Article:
Ryan McMurtury of Abbeville knows as much about Lake Russell as almost anyone who pilots a bass boat these days. Growing up, he stomped around what is now the lake's bottom with his wife's grandfather, long before the lake was impounded in the early 1980s.

He knows places that aren't even marked on maps.

And the lessons he taught himself about catching spotted bass and largemouth bass on Russell - a Savannah River chain reservoir that's downstream from Lake Hartwell and upstream from Clarks Hill (Thurmond) - have paid off.

McMurtury qualified for the 2011 Bassmasters Classic by winning the Bassmaster Weekend Series national championship on Alabama's Lake Guntersville in the fall of 2010. Where's the Russell connection to the $100,000 winner's check? He caught most of his fish at Guntersville fishing a rig and a pattern that's one of his favorites on Russell this month: a double-fluke rig.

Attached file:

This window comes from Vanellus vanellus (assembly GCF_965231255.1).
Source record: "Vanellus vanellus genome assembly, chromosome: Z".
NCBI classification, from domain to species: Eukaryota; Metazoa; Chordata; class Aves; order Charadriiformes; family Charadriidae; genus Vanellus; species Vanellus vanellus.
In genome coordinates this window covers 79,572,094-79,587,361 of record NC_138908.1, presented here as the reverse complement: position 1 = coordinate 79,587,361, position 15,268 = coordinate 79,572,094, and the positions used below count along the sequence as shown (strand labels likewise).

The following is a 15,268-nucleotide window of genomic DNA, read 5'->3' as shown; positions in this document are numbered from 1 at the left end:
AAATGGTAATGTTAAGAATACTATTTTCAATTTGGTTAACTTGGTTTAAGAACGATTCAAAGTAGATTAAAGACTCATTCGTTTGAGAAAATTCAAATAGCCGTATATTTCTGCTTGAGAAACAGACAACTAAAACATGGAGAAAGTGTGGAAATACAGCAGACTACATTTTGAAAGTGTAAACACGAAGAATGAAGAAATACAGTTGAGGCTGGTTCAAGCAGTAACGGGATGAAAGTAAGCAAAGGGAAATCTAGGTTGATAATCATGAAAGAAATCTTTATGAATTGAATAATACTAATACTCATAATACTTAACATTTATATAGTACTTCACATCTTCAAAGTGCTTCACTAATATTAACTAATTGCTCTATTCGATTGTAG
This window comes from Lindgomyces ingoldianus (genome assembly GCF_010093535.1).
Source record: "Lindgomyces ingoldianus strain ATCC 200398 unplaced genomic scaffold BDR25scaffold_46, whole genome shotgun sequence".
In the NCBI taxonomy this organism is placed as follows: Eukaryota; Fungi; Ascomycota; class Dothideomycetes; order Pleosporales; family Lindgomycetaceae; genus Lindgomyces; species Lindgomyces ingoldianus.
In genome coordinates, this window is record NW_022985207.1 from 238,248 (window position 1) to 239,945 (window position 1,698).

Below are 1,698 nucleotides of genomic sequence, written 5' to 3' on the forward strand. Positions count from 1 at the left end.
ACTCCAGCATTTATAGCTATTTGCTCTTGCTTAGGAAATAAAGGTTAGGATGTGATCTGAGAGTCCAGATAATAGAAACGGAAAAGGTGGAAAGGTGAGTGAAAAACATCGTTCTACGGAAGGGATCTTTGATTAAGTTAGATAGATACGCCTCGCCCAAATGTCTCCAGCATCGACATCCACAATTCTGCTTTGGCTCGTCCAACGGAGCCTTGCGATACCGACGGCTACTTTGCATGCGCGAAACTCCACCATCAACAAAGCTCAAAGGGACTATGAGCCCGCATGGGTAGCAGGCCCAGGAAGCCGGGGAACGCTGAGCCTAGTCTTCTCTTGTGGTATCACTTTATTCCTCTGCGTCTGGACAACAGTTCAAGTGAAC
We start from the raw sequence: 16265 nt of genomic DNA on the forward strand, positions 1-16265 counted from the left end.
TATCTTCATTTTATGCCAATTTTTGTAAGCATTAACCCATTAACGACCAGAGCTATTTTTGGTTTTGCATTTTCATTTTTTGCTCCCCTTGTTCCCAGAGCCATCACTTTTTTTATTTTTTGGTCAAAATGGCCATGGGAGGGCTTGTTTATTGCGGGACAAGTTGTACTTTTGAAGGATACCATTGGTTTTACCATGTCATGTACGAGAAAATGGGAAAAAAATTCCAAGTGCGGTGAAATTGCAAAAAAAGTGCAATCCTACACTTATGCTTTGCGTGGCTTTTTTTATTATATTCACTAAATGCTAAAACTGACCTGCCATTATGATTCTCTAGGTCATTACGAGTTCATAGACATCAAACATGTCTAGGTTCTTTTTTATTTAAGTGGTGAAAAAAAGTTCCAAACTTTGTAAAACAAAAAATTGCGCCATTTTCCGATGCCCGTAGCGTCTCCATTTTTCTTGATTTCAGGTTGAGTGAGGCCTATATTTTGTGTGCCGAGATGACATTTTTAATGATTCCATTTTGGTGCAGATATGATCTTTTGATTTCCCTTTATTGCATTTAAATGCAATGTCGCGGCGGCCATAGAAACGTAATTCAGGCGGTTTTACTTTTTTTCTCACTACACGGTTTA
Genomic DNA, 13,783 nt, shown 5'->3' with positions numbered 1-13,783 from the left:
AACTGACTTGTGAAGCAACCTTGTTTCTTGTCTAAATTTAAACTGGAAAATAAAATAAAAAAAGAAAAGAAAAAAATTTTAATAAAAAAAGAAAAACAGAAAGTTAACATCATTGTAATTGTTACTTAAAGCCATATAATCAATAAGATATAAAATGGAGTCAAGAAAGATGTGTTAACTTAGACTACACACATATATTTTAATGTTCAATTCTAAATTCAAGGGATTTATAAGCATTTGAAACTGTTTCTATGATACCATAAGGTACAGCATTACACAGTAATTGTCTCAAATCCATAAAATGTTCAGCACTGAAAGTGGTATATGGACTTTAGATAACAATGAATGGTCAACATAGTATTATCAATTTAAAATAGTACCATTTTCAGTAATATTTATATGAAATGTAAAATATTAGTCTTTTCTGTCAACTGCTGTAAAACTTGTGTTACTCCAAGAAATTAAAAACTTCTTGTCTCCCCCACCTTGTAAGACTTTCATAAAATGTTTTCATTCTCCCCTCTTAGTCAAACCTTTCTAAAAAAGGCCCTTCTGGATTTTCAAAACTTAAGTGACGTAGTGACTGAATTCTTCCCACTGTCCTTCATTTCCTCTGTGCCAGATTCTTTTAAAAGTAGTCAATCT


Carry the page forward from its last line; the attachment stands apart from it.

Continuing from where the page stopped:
McMurtury does most of his bass catching in June with flukes and frogs. He'll occasionally pull a bass out of deep water with a Carolina rig or a crankbait but, day-in and day-out, a plastic frog and a Zoom Fluke - a slender, soft-plastic minnow imitation - are his two most-lethal weapons.

Here's how he fishes them:

McMurtury runs his frog pattern in the lake's feeder creeks - Allen Creek, Dry Fork Creek, Coldwater Creek and Pickens Creek on the Savannah River arm, and Speed Creek and Latimer Creek on the Rocky River arm - around flooded bank grass, first thing each morning.

He fishes a 7-foot, 3-inch medium-heavy Carrot Stix baitcasting rod with a Abu Garcia Revo SX high-speed reel spooled with 65-pound Spiderwire Stealth braid. He said the heavy line will produce a slower fall, and it's is needed to get the fish out of the dense cover.

"Fishing back in the creeks will not get a lot of bites, but it will get you a big bite," said McMurtury, adding that most bass are coming off the spawn by the first of June but an occasional fish will be still on the bed because of cool water being drawn through Hartwell Dam and into Lake Russell.